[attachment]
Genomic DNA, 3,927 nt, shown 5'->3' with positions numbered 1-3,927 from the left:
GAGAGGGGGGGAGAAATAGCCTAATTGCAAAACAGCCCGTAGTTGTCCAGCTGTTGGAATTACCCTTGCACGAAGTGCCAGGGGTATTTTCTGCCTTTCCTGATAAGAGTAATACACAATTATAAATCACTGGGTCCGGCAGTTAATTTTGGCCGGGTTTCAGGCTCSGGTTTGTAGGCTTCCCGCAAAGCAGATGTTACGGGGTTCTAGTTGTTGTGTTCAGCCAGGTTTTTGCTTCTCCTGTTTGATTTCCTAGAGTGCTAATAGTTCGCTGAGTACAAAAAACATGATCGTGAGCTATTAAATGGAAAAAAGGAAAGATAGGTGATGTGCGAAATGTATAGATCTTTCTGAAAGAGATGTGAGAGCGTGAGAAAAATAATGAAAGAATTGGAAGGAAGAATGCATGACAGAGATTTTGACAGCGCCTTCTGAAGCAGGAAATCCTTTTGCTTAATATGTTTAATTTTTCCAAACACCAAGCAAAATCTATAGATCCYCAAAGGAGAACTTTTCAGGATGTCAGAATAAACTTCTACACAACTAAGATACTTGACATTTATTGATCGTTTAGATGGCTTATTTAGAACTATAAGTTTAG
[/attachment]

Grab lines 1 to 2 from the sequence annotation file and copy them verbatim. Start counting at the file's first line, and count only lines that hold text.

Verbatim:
Genomic DNA, 3,927 nt, shown 5'->3' with positions numbered 1-3,927 from the left:
GAGAGGGGGGGAGAAATAGCCTAATTGCAAAACAGCCCGTAGTTGTCCAGCTGTTGGAATTACCCTTGCACGAAGTGCCAGGGGTATTTTCTGCCTTTCCTGATAAGAGTAATACACAATTATAAATCACTGGGTCCGGCAGTTAATTTTGGCCGGGTTTCAGGCTCSGGTTTGTAGGCTTCCCGCAAAGCAGATGTTACGGGGTTCTAGTTGTTGTGTTCAGCCAGGTTTTTGCTTCTCCTGTTTGATTTCCTAGAGTGCTAATAGTTCGCTGAGTACAAAAAACATGATCGTGAGCTATTAAATGGAAAAAAGGAAAGATAGGTGATGTGCGAAATGTATAGATCTTTCTGAAAGAGATGTGAGAGCGTGAGAAAAATAATGAAAGAATTGGAAGGAAGAATGCATGACAGAGATTTTGACAGCGCCTTCTGAAGCAGGAAATCCTTTTGCTTAATATGTTTAATTTTTCCAAACACCAAGCAAAATCTATAGATCCYCAAAGGAGAACTTTTCAGGATGTCAGAATAAACTTCTACACAACTAAGATACTTGACATTTATTGATCGTTTAGATGGCTTATTTAGAACTATAAGTTTAG